0193 Images of the 'Exotic'? Gottfried Lindauer in the Context of European Portraiture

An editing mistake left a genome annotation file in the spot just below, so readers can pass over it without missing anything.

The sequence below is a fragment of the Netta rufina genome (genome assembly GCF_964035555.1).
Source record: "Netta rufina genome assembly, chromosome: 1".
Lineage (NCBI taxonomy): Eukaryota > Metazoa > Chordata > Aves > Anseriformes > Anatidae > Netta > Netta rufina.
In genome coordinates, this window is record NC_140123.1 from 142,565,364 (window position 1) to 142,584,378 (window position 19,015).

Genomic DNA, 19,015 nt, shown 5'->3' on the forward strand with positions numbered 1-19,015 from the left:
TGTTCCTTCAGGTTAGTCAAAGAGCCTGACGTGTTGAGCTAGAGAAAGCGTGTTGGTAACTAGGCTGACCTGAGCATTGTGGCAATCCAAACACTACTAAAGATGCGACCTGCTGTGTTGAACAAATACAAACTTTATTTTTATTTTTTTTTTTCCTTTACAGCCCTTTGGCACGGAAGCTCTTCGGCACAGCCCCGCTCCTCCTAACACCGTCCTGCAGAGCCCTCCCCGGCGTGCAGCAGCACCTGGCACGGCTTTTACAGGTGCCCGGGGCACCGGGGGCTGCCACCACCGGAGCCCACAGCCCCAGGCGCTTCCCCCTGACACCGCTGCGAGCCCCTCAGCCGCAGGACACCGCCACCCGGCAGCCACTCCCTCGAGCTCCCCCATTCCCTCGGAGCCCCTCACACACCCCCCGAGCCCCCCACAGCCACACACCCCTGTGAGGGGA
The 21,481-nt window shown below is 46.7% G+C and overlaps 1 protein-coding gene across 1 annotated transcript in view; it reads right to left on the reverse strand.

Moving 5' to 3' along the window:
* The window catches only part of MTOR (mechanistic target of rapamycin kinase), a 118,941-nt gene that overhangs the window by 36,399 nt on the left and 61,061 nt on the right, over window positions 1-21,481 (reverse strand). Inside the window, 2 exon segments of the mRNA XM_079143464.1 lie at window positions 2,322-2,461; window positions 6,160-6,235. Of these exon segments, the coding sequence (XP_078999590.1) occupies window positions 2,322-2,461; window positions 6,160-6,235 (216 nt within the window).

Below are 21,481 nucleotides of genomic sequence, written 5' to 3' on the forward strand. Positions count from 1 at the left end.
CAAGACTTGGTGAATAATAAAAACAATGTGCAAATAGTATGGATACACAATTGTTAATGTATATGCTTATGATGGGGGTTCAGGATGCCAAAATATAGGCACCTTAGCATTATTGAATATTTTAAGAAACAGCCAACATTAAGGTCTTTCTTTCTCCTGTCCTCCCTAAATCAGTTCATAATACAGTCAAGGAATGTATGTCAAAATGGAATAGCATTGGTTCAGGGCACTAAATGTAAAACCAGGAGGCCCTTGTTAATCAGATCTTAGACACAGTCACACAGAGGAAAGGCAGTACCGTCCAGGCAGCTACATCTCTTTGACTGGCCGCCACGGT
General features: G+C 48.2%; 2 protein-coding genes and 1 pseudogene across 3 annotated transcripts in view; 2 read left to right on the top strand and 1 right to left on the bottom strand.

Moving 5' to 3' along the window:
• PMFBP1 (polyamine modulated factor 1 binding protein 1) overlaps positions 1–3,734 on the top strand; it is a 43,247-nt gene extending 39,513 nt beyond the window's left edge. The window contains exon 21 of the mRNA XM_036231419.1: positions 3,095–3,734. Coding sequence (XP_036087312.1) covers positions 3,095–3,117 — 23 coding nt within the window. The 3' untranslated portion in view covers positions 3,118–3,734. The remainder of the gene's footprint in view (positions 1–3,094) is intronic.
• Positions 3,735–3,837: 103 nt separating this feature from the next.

In 1886, twelve of Gottfried Lindauer’s portraits formed part of the presentation of the British colony New Zealand at the Colonial and Indian Exhibition in London. For the European public, in this context these portraits represented ‘Otherness’, for they were exhibited – and in this way ‘naturalized’ – together with cultural artefacts, members of the indigenous population performing handcrafts, and specimens of nature in greenhouses. The paintings were functionalized into ethnographic-documentary, ‘authentic’ representations of Māori culture. Within this exhibition glorifying colonial power, they were turned into objects displaying British scientific knowledge and prestige. This essay reads Lindauer’s paintings in the context of nineteenth-century European portraiture, a genre where exotic colonial goods and plants were appropriated as luxury items. The resultant constellation marked by exoticizing self-representation in Europe and exoticizing representation of ‘indigenous’ Others reveals the uniqueness of Lindauer’s work, which defies such a schematic classification of exoticization: the portraits were in part commissioned by Māori who wished a pictorial representation of themselves or their relatives. By presenting the Māori nobly as large-sized figures in the portrait genre, Lindauer’s paintings simultaneously offer the scope for various readings.
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